Indeed, there is virtually no evidence that amalgamation saves money. Even the KPMG report, commissioned by the Ontario government hedged away its projected savings. And the Deloitte-Touche report, released yesterday by the Borough of East York found KPMG's illusory savings non-existent. If you want to reduce the cost of local government, there is no better way than the competitive market. For example, the conservative state government of Victoria, Australia is requiring municipalities implement competitive tendering, and the savings have been far more than even the theoretical, though false savings that the government expects from amalgamation. As the Trimmer report put it, savings from larger units of governments rely on false economies of scale. Larger cities mean higher taxes, which are likely to drive away the very middle class that is the secret of your success.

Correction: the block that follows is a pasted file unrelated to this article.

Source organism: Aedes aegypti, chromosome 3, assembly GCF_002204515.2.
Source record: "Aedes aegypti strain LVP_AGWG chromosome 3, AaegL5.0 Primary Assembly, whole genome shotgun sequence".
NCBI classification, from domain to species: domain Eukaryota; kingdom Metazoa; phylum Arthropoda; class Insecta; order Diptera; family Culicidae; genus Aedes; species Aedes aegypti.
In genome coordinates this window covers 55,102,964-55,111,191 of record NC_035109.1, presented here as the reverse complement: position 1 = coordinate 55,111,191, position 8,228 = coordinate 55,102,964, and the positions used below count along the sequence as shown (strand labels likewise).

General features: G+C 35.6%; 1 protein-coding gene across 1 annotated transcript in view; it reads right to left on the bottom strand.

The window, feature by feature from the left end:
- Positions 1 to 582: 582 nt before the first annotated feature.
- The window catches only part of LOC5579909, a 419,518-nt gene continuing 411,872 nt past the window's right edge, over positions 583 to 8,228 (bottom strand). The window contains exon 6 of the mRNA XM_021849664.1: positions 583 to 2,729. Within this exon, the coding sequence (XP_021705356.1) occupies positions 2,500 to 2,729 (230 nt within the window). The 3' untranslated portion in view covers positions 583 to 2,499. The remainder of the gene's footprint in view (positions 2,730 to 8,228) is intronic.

Let me suggest that the savings from amalgamation will begin after the GST is repealed!
You have been told that amalgamation is a "fait accompli"--that Metro already accounts for 72 per cent of the combined Metro--municipality spending. But this is a false number. It includes Metro utilities such as TTC, but excludes municipal utilities. In reality, if you exclude welfare, which really should be handled at the provincial level, the six cities account for 56 per cent of spending, while Metro accounts for 44 per cent.
There is considerable justifiable concern about metropolitan services--services that go beyond municipal boundaries. Indeed, Metro is not the metropolitan area; the region does not end at Steeles Avenue. The region extends far beyond Metro. Many of the arguments advanced by the government to support amalgamation are appropriate only in this broader sense, and the government has wisely suggested creation of a Greater Toronto Services Board that would coordinate services throughout the metropolitan region.